Citing Texas for coloring outside the lines, a Federal Court is ordering the State House to redraw its congressional map

FILE - In this May 30, 2013 file photo, Texas state Sen. Juan "Chuy" Hinojosa looks at maps on display prior to a Senate Redistricting committee hearing, in Austin, Texas. The U.S. Supreme Court handed Texas a victory Monday, April 4, 2016, upholding the state's system of drawing legislative voting districts based on everyone who lives there, not just registered voters. (AP Photo/Eric Gay, File)

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On Thursday, a federal court ruled the Texas House must redraw the borders of some of its districts before the 2018 election.

RELATED: This Texas Gerrymandering Case Could Change the Entire United States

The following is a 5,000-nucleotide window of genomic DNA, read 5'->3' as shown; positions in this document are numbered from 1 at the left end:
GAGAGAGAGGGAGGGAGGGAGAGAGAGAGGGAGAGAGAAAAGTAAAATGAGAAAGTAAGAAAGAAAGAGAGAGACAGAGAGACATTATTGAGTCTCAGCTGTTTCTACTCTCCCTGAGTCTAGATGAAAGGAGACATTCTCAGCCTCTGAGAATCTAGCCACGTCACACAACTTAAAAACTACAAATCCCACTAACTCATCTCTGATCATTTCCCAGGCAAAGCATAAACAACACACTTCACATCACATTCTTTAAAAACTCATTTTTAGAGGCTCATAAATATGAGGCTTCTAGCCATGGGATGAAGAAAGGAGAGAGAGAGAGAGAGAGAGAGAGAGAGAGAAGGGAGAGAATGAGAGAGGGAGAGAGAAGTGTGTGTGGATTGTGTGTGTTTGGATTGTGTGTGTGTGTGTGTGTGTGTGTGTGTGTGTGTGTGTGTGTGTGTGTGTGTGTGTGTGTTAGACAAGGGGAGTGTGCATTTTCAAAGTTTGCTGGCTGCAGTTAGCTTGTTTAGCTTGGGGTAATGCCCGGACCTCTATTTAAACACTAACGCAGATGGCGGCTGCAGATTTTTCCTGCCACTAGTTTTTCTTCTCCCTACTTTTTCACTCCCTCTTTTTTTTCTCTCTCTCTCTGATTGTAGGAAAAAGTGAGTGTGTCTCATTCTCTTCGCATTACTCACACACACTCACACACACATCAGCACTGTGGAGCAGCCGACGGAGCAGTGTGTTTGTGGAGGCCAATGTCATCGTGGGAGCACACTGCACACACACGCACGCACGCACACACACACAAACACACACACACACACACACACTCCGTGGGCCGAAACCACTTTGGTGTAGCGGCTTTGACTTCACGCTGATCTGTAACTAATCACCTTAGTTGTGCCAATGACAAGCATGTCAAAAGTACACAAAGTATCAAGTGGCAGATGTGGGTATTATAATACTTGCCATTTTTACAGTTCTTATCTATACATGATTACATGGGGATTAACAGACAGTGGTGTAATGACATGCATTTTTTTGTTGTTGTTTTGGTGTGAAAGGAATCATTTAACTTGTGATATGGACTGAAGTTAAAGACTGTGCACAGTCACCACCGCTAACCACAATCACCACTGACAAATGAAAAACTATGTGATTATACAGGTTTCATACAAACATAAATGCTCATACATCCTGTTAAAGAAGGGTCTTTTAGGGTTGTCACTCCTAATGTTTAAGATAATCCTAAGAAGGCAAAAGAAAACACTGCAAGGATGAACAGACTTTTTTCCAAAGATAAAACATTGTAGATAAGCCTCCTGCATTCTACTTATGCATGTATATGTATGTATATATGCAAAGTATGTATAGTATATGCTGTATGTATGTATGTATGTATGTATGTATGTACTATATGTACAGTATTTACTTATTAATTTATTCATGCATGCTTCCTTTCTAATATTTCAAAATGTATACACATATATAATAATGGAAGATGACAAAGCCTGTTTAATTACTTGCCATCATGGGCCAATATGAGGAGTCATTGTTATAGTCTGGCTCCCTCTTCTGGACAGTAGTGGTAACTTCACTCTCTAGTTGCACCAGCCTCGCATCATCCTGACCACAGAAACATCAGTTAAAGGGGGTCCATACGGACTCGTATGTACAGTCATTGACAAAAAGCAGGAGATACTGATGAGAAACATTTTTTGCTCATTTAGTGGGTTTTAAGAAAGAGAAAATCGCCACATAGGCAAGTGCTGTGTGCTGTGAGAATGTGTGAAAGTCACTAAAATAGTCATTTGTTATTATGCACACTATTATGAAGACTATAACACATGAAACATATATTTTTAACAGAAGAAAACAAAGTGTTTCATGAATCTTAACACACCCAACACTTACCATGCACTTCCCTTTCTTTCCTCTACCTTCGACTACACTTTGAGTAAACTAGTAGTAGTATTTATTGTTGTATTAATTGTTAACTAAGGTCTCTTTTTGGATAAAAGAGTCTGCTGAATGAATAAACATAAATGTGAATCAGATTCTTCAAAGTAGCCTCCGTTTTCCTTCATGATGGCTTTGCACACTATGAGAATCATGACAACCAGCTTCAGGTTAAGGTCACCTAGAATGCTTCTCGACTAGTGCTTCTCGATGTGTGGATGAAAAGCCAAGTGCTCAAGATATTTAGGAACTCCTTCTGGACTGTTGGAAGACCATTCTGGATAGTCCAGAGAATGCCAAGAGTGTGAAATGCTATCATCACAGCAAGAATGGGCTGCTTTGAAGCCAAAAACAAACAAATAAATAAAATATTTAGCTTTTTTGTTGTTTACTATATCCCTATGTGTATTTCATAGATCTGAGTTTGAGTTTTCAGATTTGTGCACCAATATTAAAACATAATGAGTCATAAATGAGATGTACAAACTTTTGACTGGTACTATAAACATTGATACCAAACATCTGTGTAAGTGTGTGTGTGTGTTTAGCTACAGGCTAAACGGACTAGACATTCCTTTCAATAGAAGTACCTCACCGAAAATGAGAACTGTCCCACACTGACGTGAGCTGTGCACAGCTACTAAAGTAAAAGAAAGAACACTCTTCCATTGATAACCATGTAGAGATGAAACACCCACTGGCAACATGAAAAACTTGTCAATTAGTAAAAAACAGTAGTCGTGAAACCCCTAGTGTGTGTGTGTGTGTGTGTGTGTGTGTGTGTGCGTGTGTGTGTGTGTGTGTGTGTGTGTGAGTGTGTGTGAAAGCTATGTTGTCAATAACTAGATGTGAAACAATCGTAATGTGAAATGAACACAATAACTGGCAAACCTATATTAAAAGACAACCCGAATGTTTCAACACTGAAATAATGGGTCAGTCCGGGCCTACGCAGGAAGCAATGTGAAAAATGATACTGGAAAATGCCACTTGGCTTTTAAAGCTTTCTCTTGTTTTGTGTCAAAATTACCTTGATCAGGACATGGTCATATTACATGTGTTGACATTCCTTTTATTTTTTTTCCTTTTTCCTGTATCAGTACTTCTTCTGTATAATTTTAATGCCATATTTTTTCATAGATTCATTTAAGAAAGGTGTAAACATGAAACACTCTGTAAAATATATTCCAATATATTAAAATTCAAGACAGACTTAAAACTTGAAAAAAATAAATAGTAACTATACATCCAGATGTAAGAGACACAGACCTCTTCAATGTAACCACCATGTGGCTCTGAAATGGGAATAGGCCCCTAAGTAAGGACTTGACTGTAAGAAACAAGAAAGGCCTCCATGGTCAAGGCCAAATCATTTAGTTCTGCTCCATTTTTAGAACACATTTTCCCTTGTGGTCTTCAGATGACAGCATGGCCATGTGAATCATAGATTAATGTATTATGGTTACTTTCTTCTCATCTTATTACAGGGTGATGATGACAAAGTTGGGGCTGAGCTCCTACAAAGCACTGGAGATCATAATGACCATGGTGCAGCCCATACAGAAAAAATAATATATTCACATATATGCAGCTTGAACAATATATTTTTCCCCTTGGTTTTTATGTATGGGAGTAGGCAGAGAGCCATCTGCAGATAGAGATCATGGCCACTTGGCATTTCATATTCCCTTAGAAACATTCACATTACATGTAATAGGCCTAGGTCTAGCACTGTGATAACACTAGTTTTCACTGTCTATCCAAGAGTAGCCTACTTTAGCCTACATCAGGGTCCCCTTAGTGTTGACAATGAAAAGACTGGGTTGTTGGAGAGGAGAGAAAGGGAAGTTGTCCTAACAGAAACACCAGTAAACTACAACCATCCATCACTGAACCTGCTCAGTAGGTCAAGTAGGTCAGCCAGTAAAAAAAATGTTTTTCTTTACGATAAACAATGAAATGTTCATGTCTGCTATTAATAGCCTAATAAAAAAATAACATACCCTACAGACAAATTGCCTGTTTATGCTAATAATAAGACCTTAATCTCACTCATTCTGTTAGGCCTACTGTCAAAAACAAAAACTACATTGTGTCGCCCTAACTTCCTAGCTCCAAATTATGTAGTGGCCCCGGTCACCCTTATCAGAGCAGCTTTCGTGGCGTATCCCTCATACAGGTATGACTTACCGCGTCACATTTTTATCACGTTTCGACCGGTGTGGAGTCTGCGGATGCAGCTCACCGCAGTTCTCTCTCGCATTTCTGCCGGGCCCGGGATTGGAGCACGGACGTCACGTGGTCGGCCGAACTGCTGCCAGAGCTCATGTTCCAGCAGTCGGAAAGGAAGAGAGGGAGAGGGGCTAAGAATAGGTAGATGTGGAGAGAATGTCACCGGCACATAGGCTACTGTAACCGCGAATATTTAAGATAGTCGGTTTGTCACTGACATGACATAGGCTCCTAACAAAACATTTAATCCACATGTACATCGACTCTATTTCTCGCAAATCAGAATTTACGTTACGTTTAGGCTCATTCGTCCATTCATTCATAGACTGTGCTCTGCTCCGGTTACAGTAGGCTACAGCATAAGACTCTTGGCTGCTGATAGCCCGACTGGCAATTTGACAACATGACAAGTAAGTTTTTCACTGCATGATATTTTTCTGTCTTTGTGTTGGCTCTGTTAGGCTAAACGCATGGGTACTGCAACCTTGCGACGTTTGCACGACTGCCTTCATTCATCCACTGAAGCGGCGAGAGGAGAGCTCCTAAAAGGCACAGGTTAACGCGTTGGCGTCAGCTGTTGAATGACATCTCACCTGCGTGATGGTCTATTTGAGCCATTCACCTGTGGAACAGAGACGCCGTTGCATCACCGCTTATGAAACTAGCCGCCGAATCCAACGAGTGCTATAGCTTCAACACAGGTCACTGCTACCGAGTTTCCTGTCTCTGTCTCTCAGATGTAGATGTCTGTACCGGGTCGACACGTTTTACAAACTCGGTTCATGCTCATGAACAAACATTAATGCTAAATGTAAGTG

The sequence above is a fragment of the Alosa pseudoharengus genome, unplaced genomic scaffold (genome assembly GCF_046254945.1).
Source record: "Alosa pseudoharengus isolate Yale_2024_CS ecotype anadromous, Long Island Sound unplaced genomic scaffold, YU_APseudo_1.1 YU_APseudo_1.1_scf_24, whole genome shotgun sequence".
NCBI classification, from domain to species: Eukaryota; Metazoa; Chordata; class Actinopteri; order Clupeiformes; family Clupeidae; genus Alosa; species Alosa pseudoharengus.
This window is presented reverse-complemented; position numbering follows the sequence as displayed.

The order came on the heals of a ruling finding district borders were drawn with the purposeful intent of discriminating against minority voters, according to the Texas Tribune.

Made by three judges in a unanimous decree, nine districts across four counties are now marked for redrawing:

The Texas House already experienced a strike against it for the maps it drew in 2011, when state legislators faced similar allegations of discrimination.

After the 2012 ruling, they adopted temporary maps drawn by the court with barely any changes to them 2013.

RELATED: Feds Say Texas Purposefully Drew District Maps to Discriminate Against Minorities, Twice

The most recent ruling states the 2013 maps were not changed enough, purposefully maintaining the old discriminatory practices.

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